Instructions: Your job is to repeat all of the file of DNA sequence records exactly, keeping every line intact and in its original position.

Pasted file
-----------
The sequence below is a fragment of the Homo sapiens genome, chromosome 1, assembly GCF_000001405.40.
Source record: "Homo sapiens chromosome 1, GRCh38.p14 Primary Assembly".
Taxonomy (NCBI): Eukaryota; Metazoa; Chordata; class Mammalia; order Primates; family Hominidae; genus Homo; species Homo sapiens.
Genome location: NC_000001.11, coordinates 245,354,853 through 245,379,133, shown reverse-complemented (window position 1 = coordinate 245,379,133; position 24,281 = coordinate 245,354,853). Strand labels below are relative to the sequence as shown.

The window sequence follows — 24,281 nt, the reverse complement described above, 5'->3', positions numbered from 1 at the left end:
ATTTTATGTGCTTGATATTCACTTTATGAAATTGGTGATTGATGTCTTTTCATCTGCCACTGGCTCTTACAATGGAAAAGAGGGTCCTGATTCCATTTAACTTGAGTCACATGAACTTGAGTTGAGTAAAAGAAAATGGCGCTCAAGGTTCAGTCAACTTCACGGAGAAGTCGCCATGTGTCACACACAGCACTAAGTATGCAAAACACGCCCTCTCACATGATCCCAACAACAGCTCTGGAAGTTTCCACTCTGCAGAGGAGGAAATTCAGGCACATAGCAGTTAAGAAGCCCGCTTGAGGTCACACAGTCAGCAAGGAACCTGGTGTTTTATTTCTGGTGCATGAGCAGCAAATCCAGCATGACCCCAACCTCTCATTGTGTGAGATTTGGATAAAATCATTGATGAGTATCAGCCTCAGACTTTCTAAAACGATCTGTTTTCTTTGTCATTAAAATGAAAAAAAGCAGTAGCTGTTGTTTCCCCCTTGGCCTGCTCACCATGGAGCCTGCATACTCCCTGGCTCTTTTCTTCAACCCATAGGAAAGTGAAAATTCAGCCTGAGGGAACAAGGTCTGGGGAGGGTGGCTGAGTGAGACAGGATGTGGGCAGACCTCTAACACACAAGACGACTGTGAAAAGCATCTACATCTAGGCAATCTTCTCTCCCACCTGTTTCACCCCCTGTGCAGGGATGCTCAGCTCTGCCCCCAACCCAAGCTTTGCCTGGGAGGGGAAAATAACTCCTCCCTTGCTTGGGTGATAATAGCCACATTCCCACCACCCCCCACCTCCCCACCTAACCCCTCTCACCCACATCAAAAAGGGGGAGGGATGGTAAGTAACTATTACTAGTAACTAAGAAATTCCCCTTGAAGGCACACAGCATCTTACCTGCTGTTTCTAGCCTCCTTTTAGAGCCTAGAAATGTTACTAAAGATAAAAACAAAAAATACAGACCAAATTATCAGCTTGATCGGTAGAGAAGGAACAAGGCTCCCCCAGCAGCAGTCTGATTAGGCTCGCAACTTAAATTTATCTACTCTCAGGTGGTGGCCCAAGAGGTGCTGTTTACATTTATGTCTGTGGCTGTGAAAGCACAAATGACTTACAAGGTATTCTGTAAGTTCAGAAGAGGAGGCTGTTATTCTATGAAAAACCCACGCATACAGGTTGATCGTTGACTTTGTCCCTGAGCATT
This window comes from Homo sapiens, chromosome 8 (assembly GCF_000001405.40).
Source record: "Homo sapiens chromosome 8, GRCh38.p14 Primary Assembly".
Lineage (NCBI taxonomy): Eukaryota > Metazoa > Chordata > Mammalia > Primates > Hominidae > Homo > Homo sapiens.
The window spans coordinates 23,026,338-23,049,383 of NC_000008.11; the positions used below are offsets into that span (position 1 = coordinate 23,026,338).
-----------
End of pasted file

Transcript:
The sequence below is a fragment of the Homo sapiens genome, chromosome 1, assembly GCF_000001405.40.
Source record: "Homo sapiens chromosome 1, GRCh38.p14 Primary Assembly".
Taxonomy (NCBI): Eukaryota; Metazoa; Chordata; class Mammalia; order Primates; family Hominidae; genus Homo; species Homo sapiens.
Genome location: NC_000001.11, coordinates 245,354,853 through 245,379,133, shown reverse-complemented (window position 1 = coordinate 245,379,133; position 24,281 = coordinate 245,354,853). Strand labels below are relative to the sequence as shown.

The window sequence follows — 24,281 nt, the reverse complement described above, 5'->3', positions numbered from 1 at the left end:
ATTTTATGTGCTTGATATTCACTTTATGAAATTGGTGATTGATGTCTTTTCATCTGCCACTGGCTCTTACAATGGAAAAGAGGGTCCTGATTCCATTTAACTTGAGTCACATGAACTTGAGTTGAGTAAAAGAAAATGGCGCTCAAGGTTCAGTCAACTTCACGGAGAAGTCGCCATGTGTCACACACAGCACTAAGTATGCAAAACACGCCCTCTCACATGATCCCAACAACAGCTCTGGAAGTTTCCACTCTGCAGAGGAGGAAATTCAGGCACATAGCAGTTAAGAAGCCCGCTTGAGGTCACACAGTCAGCAAGGAACCTGGTGTTTTATTTCTGGTGCATGAGCAGCAAATCCAGCATGACCCCAACCTCTCATTGTGTGAGATTTGGATAAAATCATTGATGAGTATCAGCCTCAGACTTTCTAAAACGATCTGTTTTCTTTGTCATTAAAATGAAAAAAAGCAGTAGCTGTTGTTTCCCCCTTGGCCTGCTCACCATGGAGCCTGCATACTCCCTGGCTCTTTTCTTCAACCCATAGGAAAGTGAAAATTCAGCCTGAGGGAACAAGGTCTGGGGAGGGTGGCTGAGTGAGACAGGATGTGGGCAGACCTCTAACACACAAGACGACTGTGAAAAGCATCTACATCTAGGCAATCTTCTCTCCCACCTGTTTCACCCCCTGTGCAGGGATGCTCAGCTCTGCCCCCAACCCAAGCTTTGCCTGGGAGGGGAAAATAACTCCTCCCTTGCTTGGGTGATAATAGCCACATTCCCACCACCCCCCACCTCCCCACCTAACCCCTCTCACCCACATCAAAAAGGGGGAGGGATGGTAAGTAACTATTACTAGTAACTAAGAAATTCCCCTTGAAGGCACACAGCATCTTACCTGCTGTTTCTAGCCTCCTTTTAGAGCCTAGAAATGTTACTAAAGATAAAAACAAAAAATACAGACCAAATTATCAGCTTGATCGGTAGAGAAGGAACAAGGCTCCCCCAGCAGCAGTCTGATTAGGCTCGCAACTTAAATTTATCTACTCTCAGGTGGTGGCCCAAGAGGTGCTGTTTACATTTATGTCTGTGGCTGTGAAAGCACAAATGACTTACAAGGTATTCTGTAAGTTCAGAAGAGGAGGCTGTTATTCTATGAAAAACCCACGCATACAGGTTGATCGTTGACTTTGTCCCTGAGCATT
This window comes from Homo sapiens, chromosome 8 (assembly GCF_000001405.40).
Source record: "Homo sapiens chromosome 8, GRCh38.p14 Primary Assembly".
Lineage (NCBI taxonomy): Eukaryota > Metazoa > Chordata > Mammalia > Primates > Hominidae > Homo > Homo sapiens.
The window spans coordinates 23,026,338-23,049,383 of NC_000008.11; the positions used below are offsets into that span (position 1 = coordinate 23,026,338).